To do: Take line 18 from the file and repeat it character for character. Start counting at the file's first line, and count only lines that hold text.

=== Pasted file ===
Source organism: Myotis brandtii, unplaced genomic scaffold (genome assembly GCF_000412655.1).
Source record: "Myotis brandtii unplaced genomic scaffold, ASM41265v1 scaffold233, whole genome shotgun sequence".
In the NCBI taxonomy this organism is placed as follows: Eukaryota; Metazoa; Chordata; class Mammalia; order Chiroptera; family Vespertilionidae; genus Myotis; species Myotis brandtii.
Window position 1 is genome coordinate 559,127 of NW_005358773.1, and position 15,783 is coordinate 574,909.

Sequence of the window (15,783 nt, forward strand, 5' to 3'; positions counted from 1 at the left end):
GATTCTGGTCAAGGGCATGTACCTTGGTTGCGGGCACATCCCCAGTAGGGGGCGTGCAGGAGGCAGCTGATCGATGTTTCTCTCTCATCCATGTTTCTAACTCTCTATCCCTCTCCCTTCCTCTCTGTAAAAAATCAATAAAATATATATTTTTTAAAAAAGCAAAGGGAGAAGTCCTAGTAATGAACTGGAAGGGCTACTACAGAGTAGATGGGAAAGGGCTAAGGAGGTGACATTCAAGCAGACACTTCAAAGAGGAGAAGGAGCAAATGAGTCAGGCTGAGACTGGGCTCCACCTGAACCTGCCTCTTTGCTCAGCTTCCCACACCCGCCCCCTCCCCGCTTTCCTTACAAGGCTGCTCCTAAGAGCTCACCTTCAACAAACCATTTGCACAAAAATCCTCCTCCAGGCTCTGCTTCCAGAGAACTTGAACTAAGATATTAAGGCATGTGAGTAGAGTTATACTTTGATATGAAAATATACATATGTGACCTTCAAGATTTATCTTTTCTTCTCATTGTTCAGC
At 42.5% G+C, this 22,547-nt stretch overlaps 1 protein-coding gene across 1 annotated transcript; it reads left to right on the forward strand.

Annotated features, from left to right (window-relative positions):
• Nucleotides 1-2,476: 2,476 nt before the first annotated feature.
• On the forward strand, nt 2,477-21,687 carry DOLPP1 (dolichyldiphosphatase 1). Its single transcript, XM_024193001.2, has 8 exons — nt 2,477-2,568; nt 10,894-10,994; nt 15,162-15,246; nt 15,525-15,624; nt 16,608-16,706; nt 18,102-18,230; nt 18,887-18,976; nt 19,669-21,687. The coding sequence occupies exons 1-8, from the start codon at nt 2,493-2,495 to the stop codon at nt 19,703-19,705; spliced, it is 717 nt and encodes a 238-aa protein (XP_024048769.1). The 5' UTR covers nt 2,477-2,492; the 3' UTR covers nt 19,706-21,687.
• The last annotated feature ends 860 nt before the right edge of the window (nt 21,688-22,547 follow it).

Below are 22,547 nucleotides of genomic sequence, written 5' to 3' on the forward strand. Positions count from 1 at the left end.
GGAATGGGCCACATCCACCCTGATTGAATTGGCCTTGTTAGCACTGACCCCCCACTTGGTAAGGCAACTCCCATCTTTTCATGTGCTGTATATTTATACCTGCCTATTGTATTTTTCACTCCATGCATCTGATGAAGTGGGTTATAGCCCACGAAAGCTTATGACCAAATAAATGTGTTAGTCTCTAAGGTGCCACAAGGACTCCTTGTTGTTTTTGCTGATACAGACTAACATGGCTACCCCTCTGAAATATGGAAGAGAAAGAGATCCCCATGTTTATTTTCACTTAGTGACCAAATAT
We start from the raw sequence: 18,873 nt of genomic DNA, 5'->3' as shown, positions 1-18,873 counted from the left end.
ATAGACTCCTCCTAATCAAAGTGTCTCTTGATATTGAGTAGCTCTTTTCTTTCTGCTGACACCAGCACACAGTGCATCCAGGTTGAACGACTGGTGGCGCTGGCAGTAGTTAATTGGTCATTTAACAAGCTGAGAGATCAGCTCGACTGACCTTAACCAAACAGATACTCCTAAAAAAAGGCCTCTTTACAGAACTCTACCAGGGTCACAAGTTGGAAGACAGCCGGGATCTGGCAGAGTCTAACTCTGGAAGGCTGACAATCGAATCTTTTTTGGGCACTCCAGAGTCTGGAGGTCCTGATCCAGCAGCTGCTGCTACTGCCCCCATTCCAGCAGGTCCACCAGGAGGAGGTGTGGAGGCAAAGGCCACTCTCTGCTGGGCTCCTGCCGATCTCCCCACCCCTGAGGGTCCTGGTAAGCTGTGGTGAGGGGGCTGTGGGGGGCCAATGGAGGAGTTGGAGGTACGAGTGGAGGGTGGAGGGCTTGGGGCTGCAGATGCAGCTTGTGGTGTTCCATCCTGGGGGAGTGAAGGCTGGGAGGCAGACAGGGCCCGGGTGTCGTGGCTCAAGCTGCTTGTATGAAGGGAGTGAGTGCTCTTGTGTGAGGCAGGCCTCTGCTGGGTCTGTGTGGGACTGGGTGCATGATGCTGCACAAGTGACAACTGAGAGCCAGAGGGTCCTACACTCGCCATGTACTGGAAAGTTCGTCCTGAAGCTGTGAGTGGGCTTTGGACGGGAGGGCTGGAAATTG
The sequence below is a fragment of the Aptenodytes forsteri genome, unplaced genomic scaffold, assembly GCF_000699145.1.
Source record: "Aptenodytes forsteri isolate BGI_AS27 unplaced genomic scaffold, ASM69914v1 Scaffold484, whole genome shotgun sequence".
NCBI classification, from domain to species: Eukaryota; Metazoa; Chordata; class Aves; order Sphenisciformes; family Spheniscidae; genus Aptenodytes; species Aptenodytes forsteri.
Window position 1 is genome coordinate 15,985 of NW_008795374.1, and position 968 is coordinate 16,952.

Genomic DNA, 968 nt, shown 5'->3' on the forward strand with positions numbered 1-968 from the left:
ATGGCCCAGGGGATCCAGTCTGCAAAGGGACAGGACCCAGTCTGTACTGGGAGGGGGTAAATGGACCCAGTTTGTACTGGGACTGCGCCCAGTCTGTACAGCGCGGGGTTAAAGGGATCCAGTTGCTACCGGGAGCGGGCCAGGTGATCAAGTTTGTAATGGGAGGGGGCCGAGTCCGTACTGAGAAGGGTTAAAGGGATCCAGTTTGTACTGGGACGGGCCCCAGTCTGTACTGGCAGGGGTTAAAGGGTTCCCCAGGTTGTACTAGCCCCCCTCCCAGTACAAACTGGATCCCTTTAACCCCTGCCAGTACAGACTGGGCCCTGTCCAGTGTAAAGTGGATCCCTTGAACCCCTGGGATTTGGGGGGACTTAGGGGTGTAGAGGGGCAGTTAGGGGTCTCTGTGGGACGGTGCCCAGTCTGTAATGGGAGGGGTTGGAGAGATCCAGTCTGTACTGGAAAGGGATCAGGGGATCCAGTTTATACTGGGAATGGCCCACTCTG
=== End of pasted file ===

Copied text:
NCBI classification, from domain to species: Eukaryota; Metazoa; Chordata; class Aves; order Sphenisciformes; family Spheniscidae; genus Aptenodytes; species Aptenodytes forsteri.